In Nigeria, State and local governments are in charge of the implementation of national policies. Prior to the 2003 Child Rights Act (CRA), Nigerian child protection was defined by the Children and Young People’s Act (CYPA), a law relating primarily to juvenile justice. Nigeria is a signatory to the United Nations Convention of the Rights of the Child while the national legislature has passed the CRA; the law appears to have differing levels of acceptance and implementation among Nigerian States due in part to the diverse range of ethnic groups and customs.

The CRA can be described as legally “binding,” with no provision of national force that truly protects children against abusive conditions. Orphans and Vulnerable Children (OVCs) are more likely to have low access to health care, education, nutrition, and psychosocial care. They are also more likely to engage in risky sexual behavior, substance abuse, exploitation, social exclusion, child labor, poverty, further exposure to risks than their peers and to die younger.

OVCs require care and support services for education, health, nutritional, legal and psychosocial support. These rights are not enjoyed by most OVCs as no mechanisms exist to ensure the enforcement of these rights. The Child’s Rights Act is yet to be passed by half the States in the country; the Act, though comprehensive on children generally, does not have a section specifically addressing care and support for orphans and vulnerable children in the context of HIV and AIDS.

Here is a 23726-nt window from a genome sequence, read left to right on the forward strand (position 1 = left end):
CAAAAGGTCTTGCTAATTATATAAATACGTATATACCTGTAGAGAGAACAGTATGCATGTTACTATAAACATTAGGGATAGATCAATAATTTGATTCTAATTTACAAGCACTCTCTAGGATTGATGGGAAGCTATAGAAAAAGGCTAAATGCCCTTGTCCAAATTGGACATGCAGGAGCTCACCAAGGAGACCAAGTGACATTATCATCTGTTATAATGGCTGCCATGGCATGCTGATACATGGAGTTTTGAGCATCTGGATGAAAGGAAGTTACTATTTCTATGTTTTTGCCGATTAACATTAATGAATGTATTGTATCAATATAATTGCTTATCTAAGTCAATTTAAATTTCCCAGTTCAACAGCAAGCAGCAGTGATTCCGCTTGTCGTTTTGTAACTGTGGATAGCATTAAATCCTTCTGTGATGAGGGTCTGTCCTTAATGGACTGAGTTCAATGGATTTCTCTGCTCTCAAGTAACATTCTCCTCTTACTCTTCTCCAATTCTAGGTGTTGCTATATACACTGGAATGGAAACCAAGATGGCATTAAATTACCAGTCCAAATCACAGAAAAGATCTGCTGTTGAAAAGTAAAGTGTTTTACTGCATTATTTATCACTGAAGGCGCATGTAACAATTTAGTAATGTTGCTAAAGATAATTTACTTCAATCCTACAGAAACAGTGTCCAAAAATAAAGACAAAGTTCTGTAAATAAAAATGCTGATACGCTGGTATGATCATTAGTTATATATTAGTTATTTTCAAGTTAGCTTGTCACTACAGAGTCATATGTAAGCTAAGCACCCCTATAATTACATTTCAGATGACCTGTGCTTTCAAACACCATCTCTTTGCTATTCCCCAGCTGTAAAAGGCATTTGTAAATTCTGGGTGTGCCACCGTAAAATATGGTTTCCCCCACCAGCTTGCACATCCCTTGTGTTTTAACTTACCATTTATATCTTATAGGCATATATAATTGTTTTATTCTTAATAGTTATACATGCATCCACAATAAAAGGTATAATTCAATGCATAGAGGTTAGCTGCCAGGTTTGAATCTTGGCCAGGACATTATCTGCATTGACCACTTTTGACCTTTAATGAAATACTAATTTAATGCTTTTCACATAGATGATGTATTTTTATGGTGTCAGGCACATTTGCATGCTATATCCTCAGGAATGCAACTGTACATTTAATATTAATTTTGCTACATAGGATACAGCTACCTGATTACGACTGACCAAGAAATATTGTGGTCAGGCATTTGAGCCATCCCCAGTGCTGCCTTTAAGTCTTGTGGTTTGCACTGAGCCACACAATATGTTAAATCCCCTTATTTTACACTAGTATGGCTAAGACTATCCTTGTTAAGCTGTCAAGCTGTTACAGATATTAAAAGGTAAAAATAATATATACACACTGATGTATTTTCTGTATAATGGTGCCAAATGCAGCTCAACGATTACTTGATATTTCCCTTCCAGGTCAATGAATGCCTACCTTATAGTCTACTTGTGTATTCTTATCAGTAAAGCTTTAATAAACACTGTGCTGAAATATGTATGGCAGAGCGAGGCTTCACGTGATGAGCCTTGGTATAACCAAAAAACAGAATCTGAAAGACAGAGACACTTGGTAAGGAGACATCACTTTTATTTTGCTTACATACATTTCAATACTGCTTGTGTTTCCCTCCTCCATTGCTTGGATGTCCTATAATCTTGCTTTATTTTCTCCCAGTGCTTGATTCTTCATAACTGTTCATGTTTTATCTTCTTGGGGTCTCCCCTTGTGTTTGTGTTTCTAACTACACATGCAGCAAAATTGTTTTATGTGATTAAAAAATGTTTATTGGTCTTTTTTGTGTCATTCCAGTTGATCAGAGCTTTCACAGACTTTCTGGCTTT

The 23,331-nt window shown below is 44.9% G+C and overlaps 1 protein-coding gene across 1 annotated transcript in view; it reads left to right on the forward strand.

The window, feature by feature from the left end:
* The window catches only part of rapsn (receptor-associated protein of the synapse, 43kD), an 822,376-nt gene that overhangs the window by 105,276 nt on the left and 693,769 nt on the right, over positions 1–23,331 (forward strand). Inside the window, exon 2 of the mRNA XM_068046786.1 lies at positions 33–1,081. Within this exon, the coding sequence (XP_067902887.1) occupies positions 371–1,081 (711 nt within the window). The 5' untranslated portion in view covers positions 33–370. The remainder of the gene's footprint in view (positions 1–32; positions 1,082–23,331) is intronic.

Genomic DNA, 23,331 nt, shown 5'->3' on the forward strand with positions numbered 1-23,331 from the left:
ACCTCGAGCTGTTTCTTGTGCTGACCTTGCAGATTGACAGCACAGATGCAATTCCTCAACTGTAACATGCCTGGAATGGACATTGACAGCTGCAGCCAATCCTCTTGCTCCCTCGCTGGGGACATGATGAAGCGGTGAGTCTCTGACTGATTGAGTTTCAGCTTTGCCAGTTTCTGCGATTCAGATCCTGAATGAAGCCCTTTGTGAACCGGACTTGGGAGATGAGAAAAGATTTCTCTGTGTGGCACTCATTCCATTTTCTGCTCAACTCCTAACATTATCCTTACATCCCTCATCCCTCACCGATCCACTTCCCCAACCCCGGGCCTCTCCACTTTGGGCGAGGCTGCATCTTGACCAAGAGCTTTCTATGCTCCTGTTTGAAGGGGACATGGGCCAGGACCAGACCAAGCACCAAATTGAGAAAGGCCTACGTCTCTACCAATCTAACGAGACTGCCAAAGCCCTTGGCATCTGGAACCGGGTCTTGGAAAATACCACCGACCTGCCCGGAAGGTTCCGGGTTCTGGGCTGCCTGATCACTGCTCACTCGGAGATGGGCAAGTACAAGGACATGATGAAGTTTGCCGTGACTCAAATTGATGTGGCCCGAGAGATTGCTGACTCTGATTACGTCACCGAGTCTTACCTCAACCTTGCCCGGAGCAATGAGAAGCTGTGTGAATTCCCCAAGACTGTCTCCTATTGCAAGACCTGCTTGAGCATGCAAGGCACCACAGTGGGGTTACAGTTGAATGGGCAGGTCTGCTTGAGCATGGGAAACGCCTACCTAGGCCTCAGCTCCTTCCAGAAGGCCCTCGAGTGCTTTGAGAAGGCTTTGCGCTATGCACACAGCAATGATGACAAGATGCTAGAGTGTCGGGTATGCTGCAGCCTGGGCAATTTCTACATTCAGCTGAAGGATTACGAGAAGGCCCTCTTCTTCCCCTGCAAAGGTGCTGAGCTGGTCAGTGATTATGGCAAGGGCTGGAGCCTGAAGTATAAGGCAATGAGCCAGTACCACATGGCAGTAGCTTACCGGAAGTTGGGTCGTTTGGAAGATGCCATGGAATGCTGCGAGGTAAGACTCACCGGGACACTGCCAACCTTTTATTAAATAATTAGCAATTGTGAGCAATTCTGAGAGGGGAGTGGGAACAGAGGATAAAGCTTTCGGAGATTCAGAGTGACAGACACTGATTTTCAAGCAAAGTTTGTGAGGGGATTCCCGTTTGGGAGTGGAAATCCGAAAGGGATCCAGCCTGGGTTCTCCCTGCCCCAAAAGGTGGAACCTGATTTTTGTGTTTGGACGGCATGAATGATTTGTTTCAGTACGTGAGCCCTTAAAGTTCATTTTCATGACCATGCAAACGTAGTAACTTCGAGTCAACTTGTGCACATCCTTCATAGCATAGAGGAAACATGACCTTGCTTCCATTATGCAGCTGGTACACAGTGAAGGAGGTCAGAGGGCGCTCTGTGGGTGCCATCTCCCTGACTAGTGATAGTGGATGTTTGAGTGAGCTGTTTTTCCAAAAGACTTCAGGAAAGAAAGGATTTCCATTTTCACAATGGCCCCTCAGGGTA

The Child Rights Act has had little true effect on child’s rights across Nigeria, due to non- implementation by most States. Though enacted at the national level, States are expected to formally adopt and adapt the Act for domestication by the State House of Assembly as State laws. This is imperative as issues of child rights protection are on the residual list of the Nigerian Constitution, giving States exclusive responsibility in the matter. The main challenge is passage in State Houses of Assembly; otherwise the provisions of the law will not be translated into concrete actions supportive of the intended beneficiaries.

The struggle for tomorrow is with continued awareness building, the OVC voices will be heard by policy makers who in turn will ensure concrete laws are specifically passed at the national and state levels. It helps knowing the next generation is geared towards making a difference; the OVCs will definitely have a voice fighting their cause.

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